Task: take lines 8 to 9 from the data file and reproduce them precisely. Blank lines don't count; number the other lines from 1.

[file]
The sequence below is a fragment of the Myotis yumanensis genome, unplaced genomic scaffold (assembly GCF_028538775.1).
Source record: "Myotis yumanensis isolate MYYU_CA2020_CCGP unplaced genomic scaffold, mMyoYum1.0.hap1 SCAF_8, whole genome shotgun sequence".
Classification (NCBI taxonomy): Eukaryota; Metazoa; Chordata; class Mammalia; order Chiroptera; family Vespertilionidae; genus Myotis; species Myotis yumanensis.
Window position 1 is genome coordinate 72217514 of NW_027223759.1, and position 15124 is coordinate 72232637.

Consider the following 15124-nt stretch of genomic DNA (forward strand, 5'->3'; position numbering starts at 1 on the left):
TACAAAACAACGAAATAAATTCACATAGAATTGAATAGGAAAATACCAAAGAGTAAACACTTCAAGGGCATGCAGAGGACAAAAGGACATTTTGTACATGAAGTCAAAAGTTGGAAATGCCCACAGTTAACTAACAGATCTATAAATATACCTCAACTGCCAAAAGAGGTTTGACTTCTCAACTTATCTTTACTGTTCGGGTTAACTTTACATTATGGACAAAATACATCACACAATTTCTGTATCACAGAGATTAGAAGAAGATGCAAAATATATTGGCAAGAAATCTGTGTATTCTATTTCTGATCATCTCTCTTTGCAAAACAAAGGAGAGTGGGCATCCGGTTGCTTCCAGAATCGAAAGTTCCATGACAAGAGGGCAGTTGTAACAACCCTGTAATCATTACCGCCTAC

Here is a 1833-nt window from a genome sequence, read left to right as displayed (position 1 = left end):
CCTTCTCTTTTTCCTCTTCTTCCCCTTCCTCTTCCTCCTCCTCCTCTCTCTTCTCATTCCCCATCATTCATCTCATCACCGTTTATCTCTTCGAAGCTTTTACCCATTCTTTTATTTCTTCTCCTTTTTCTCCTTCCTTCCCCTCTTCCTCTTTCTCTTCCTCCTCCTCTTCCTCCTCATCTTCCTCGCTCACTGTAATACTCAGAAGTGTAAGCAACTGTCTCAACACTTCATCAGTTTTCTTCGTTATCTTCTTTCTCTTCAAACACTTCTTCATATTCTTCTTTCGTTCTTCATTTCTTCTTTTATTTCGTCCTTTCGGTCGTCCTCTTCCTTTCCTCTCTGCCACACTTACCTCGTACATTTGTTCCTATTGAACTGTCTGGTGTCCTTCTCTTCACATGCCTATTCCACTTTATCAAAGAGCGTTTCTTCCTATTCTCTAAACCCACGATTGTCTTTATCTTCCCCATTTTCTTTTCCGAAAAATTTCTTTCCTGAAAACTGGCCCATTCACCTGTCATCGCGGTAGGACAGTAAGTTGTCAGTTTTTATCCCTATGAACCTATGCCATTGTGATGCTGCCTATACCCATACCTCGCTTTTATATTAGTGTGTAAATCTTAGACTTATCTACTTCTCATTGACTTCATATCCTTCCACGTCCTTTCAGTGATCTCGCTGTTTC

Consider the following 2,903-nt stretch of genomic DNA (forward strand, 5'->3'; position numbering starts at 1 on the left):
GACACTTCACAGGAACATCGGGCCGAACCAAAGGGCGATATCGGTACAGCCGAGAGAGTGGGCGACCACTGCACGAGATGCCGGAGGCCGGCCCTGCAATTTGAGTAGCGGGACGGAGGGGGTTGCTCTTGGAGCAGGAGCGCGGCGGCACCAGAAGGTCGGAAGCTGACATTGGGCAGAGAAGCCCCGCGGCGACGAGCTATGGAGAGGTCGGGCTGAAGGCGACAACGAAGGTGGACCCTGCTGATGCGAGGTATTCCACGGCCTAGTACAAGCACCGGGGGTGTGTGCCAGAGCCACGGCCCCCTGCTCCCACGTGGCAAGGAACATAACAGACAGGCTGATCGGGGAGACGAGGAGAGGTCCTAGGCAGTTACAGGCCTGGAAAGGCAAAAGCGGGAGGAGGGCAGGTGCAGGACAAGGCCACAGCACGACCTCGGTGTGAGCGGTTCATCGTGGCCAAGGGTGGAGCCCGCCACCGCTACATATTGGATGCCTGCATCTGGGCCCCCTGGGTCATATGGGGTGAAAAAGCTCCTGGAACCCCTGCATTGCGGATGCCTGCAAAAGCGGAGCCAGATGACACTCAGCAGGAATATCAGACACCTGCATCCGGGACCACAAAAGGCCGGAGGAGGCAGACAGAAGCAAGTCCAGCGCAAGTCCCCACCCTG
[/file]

CCTTCTCTTTTTCCTCTTCTTCCCCTTCCTCTTCCTCCTCCTCCTCTCTCTTCTCATTCCCCATCATTCATCTCATCACCGTTTATCTCTTCGAAGCTTTTACCCATTCTTTTATTTCTTCTCCTTTTTCTCCTTCCTTCCCCTCTTCCTCTTTCTCTTCCTCCTCCTCTTCCTCCTCATCTTCCTCGCTCACTGTAATACTCAGAAGTGTAAGCAACTGTCTCAACACTTCATCAGTTTTCTTCGTTATCTTCTTTCTCTTCAAACACTTCTTCATATTCTTCTTTCGTTCTTCATTTCTTCTTTTATTTCGTCCTTTCGGTCGTCCTCTTCCTTTCCTCTCTGCCACACTTACCTCGTACATTTGTTCCTATTGAACTGTCTGGTGTCCTTCTCTTCACATGCCTATTCCACTTTATCAAAGAGCGTTTCTTCCTATTCTCTAAACCCACGATTGTCTTTATCTTCCCCATTTTCTTTTCCGAAAAATTTCTTTCCTGAAAACTGGCCCATTCACCTGTCATCGCGGTAGGACAGTAAGTTGTCAGTTTTTATCCCTATGAACCTATGCCATTGTGATGCTGCCTATACCCATACCTCGCTTTTATATTAGTGTGTAAATCTTAGACTTATCTACTTCTCATTGACTTCATATCCTTCCACGTCCTTTCAGTGATCTCGCTGTTTC

Consider the following 2,903-nt stretch of genomic DNA (forward strand, 5'->3'; position numbering starts at 1 on the left):